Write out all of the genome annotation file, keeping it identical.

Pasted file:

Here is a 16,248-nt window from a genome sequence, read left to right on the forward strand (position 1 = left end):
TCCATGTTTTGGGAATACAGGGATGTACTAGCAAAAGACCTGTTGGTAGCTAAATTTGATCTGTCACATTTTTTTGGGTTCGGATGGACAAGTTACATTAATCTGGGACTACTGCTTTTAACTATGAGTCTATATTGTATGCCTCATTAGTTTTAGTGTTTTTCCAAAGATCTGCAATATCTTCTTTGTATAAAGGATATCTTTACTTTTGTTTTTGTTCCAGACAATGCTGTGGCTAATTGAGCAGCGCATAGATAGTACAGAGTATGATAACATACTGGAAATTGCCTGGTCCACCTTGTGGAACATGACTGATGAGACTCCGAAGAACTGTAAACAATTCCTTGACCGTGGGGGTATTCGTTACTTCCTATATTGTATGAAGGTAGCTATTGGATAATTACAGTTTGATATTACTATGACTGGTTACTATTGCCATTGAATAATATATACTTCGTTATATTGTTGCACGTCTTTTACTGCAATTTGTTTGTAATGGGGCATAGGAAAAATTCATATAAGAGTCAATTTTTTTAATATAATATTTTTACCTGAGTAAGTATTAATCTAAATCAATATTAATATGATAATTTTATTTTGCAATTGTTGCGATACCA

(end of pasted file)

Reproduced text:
Here is a 16,248-nt window from a genome sequence, read left to right on the forward strand (position 1 = left end):
TCCATGTTTTGGGAATACAGGGATGTACTAGCAAAAGACCTGTTGGTAGCTAAATTTGATCTGTCACATTTTTTTGGGTTCGGATGGACAAGTTACATTAATCTGGGACTACTGCTTTTAACTATGAGTCTATATTGTATGCCTCATTAGTTTTAGTGTTTTTCCAAAGATCTGCAATATCTTCTTTGTATAAAGGATATCTTTACTTTTGTTTTTGTTCCAGACAATGCTGTGGCTAATTGAGCAGCGCATAGATAGTACAGAGTATGATAACATACTGGAAATTGCCTGGTCCACCTTGTGGAACATGACTGATGAGACTCCGAAGAACTGTAAACAATTCCTTGACCGTGGGGGTATTCGTTACTTCCTATATTGTATGAAGGTAGCTATTGGATAATTACAGTTTGATATTACTATGACTGGTTACTATTGCCATTGAATAATATATACTTCGTTATATTGTTGCACGTCTTTTACTGCAATTTGTTTGTAATGGGGCATAGGAAAAATTCATATAAGAGTCAATTTTTTTAATATAATATTTTTACCTGAGTAAGTATTAATCTAAATCAATATTAATATGATAATTTTATTTTGCAATTGTTGCGATACCA